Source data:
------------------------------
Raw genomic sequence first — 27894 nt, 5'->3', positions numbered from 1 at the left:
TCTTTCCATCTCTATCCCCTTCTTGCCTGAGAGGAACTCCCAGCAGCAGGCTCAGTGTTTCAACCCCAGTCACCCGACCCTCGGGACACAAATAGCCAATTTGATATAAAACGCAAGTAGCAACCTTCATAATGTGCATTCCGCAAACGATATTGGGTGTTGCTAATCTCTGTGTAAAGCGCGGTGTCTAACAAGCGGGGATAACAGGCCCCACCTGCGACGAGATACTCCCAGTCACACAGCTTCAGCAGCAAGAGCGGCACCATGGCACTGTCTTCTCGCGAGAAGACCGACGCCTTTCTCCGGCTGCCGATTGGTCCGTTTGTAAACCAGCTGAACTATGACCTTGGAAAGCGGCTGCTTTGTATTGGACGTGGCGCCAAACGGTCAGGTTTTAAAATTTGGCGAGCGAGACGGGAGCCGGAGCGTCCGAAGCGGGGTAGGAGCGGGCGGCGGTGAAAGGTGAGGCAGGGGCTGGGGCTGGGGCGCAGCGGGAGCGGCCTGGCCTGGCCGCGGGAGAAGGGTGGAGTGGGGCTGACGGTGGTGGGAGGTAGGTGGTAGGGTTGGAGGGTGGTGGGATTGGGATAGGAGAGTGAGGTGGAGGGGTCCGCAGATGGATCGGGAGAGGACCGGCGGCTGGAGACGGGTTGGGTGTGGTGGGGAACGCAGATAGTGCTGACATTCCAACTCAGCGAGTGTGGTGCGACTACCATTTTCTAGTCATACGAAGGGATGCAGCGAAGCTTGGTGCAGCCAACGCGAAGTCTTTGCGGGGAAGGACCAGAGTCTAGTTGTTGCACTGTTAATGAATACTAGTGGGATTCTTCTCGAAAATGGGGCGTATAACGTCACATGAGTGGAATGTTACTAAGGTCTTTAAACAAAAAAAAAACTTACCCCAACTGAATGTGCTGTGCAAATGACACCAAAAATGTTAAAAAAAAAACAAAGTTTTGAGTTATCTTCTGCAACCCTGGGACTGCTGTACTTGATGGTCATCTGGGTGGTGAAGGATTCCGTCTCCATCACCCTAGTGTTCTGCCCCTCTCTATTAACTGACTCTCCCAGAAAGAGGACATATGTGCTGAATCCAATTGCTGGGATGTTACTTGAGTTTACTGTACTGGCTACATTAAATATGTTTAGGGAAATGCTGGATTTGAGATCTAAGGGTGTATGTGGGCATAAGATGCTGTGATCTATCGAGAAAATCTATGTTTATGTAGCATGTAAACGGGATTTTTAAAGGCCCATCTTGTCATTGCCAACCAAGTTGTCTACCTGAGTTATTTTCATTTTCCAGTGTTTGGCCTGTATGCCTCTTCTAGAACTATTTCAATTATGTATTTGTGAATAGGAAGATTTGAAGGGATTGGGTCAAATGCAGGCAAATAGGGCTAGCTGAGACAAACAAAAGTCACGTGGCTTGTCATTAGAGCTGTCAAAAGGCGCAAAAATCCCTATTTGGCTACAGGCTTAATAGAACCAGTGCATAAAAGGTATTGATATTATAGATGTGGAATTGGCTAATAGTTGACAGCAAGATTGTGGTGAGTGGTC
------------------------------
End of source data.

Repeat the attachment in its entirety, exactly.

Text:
Raw genomic sequence first — 27894 nt, 5'->3', positions numbered from 1 at the left:
TCTTTCCATCTCTATCCCCTTCTTGCCTGAGAGGAACTCCCAGCAGCAGGCTCAGTGTTTCAACCCCAGTCACCCGACCCTCGGGACACAAATAGCCAATTTGATATAAAACGCAAGTAGCAACCTTCATAATGTGCATTCCGCAAACGATATTGGGTGTTGCTAATCTCTGTGTAAAGCGCGGTGTCTAACAAGCGGGGATAACAGGCCCCACCTGCGACGAGATACTCCCAGTCACACAGCTTCAGCAGCAAGAGCGGCACCATGGCACTGTCTTCTCGCGAGAAGACCGACGCCTTTCTCCGGCTGCCGATTGGTCCGTTTGTAAACCAGCTGAACTATGACCTTGGAAAGCGGCTGCTTTGTATTGGACGTGGCGCCAAACGGTCAGGTTTTAAAATTTGGCGAGCGAGACGGGAGCCGGAGCGTCCGAAGCGGGGTAGGAGCGGGCGGCGGTGAAAGGTGAGGCAGGGGCTGGGGCTGGGGCGCAGCGGGAGCGGCCTGGCCTGGCCGCGGGAGAAGGGTGGAGTGGGGCTGACGGTGGTGGGAGGTAGGTGGTAGGGTTGGAGGGTGGTGGGATTGGGATAGGAGAGTGAGGTGGAGGGGTCCGCAGATGGATCGGGAGAGGACCGGCGGCTGGAGACGGGTTGGGTGTGGTGGGGAACGCAGATAGTGCTGACATTCCAACTCAGCGAGTGTGGTGCGACTACCATTTTCTAGTCATACGAAGGGATGCAGCGAAGCTTGGTGCAGCCAACGCGAAGTCTTTGCGGGGAAGGACCAGAGTCTAGTTGTTGCACTGTTAATGAATACTAGTGGGATTCTTCTCGAAAATGGGGCGTATAACGTCACATGAGTGGAATGTTACTAAGGTCTTTAAACAAAAAAAAAACTTACCCCAACTGAATGTGCTGTGCAAATGACACCAAAAATGTTAAAAAAAAAACAAAGTTTTGAGTTATCTTCTGCAACCCTGGGACTGCTGTACTTGATGGTCATCTGGGTGGTGAAGGATTCCGTCTCCATCACCCTAGTGTTCTGCCCCTCTCTATTAACTGACTCTCCCAGAAAGAGGACATATGTGCTGAATCCAATTGCTGGGATGTTACTTGAGTTTACTGTACTGGCTACATTAAATATGTTTAGGGAAATGCTGGATTTGAGATCTAAGGGTGTATGTGGGCATAAGATGCTGTGATCTATCGAGAAAATCTATGTTTATGTAGCATGTAAACGGGATTTTTAAAGGCCCATCTTGTCATTGCCAACCAAGTTGTCTACCTGAGTTATTTTCATTTTCCAGTGTTTGGCCTGTATGCCTCTTCTAGAACTATTTCAATTATGTATTTGTGAATAGGAAGATTTGAAGGGATTGGGTCAAATGCAGGCAAATAGGGCTAGCTGAGACAAACAAAAGTCACGTGGCTTGTCATTAGAGCTGTCAAAAGGCGCAAAAATCCCTATTTGGCTACAGGCTTAATAGAACCAGTGCATAAAAGGTATTGATATTATAGATGTGGAATTGGCTAATAGTTGACAGCAAGATTGTGGTGAGTGGTC